Anyone who is competitive, loves a challe...
Throughout much of Brunelleschi’s youth and during earlier construction on the
cathedral, the plague was a “faithful visit...
This caused a minor setback to the construction, but in the end, the workers needed to
work so bad, they came back to work...
structure These types of precautions play a large role in why the dome still stands after
multiple earthquakes in the regi...
born in 1377 in Florence and trained as a goldsmith and metalworker
Father :

Brunellesco Di Lippo (No...
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Dome of Santa de Fiore


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Dome of Santa de Fiore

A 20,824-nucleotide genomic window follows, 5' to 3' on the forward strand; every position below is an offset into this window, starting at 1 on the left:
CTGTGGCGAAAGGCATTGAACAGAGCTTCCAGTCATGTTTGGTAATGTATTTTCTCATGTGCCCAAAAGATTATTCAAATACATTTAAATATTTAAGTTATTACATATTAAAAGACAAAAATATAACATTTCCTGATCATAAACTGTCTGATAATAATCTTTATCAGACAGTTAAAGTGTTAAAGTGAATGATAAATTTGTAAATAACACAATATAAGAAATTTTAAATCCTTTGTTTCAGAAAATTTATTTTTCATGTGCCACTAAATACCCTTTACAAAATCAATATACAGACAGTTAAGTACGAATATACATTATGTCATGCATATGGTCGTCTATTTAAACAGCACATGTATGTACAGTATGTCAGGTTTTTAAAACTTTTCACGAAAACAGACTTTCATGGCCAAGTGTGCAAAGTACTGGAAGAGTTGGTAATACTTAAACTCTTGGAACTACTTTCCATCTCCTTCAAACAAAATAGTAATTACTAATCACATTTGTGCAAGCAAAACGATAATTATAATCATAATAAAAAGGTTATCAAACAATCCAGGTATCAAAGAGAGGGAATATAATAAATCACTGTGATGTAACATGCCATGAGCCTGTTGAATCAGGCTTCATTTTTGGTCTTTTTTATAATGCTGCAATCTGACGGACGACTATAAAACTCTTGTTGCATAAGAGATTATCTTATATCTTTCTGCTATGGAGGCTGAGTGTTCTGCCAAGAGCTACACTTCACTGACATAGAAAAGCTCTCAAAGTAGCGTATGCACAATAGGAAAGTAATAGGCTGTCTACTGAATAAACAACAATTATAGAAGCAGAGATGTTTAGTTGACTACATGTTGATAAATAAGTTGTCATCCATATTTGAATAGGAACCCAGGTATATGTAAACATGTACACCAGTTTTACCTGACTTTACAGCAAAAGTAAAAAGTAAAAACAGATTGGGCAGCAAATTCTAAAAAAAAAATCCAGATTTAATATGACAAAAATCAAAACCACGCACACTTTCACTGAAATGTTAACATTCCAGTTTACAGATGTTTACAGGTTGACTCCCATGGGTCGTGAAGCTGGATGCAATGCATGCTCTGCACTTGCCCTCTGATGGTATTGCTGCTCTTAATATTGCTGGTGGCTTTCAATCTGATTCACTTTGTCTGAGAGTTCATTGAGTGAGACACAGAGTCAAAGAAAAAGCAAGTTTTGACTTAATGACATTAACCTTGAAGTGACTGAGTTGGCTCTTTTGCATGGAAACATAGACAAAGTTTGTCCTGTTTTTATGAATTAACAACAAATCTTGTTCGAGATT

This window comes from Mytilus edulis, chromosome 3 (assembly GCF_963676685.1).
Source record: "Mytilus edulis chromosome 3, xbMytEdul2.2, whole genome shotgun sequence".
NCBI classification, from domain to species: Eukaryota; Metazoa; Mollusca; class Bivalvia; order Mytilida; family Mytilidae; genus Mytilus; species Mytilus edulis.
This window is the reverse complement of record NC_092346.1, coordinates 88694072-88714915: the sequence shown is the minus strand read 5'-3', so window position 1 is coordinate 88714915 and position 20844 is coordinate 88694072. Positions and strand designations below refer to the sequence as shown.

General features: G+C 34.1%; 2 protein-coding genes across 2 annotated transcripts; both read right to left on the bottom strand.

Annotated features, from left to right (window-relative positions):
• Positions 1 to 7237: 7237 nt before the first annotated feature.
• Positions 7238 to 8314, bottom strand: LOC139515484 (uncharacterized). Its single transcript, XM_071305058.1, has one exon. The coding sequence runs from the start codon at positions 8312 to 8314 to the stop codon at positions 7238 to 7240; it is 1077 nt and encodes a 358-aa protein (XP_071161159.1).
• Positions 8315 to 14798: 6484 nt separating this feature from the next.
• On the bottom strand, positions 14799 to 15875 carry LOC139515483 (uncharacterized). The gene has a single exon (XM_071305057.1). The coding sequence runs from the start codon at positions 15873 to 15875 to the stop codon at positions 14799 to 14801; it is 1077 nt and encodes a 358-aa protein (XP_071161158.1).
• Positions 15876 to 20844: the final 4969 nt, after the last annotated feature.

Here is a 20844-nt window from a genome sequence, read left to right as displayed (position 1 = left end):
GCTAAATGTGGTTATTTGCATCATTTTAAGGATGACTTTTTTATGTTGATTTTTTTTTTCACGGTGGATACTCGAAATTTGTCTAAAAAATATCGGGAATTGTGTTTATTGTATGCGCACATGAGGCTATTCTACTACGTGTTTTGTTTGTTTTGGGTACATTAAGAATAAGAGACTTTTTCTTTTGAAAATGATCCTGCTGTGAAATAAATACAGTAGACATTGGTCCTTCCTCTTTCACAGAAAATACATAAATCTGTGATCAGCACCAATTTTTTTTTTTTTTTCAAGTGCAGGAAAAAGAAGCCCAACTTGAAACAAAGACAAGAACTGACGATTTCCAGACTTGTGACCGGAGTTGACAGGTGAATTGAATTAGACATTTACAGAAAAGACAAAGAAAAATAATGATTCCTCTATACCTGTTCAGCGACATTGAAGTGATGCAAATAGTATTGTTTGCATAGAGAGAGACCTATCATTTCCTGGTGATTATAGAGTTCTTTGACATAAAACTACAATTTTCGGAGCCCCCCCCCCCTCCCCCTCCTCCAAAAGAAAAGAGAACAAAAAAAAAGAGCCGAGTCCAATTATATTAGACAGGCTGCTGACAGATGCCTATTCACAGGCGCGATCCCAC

1. 1. HISTORY OF ARCHITECTURE FILIPO BRUNELLESCHI : DOME OF THE CATHEDRAL OF FLORENCE Anyone who is competitive, loves a challenge, and can relate to falling on tough times would most certainly be able to relate to Filippo Brunelleschi. Like most people who live life, he went through times of success and with thousands of helping hands, thousands of tons of material, immense levels times of dismay. Nevertheless, Brunelleschi had such extreme highs and lows exceeding off the charts of most any normal person’s experiences. Filippo Brunelleschi’s dome was completed of hard work and ingenuity, and ground breaking inventions; moreover, completing the dome took compiling and completing design processes that appeared never ending, help from friends and foes, and overcoming life threatening obstacles, all to complete the unrivaled architectural feat we know as the dome of Santa Maria de Fiore, or in other words, the Florence Cathedral or Duomo. long ago on August 19, 1418, it all started with a contest. The challenge was to design a plan for the supporting and constructing the dome of the Florence Cathedral, and those to complete a plan had to submit their ideas in no longer than six weeks time . Should one have their plan selected for construction, they were told, by the Opera de Duomo, they “shall be entitled to a payment of 200 gold Florins” . This was a large amount of money to be paid; however, no dome had ever been constructed the size required by the plans for the Cathedral, and many people said it could not be done . As one could imagine with such a task being in uncharted territory, there was much debate and talk over how the challenge should be approached. Not only would the dome be the largest across, but it would also be the tallest ever as well . This type of challenge was just the kind Filippo Brunelleschi was interested in. Starting many years earlier, he was an intelligent goldsmith by trade, and he had hobbys of studying mechanics and motion on the side, which would be of great help as he became older . He was accustom to being involved in challenges to win contracts for paid work; nevertheless, should winning a competition mean working with a partner to collaborate on a project, he would have nothing to do with it, as seen earlier with an opportunity to create elaborate bronze doors with Lorenzo Ghiberti . Brunelleschi left and would not work with Lorenzo on the project, because much of the work Filippo did was by himself and in secrecy . Skipping ahead, Brunelleschi left the chance to work on the doors but focused on the opportunity to work on the dome, and because of this, he would win the competition and embark on an adventure of a lifetime.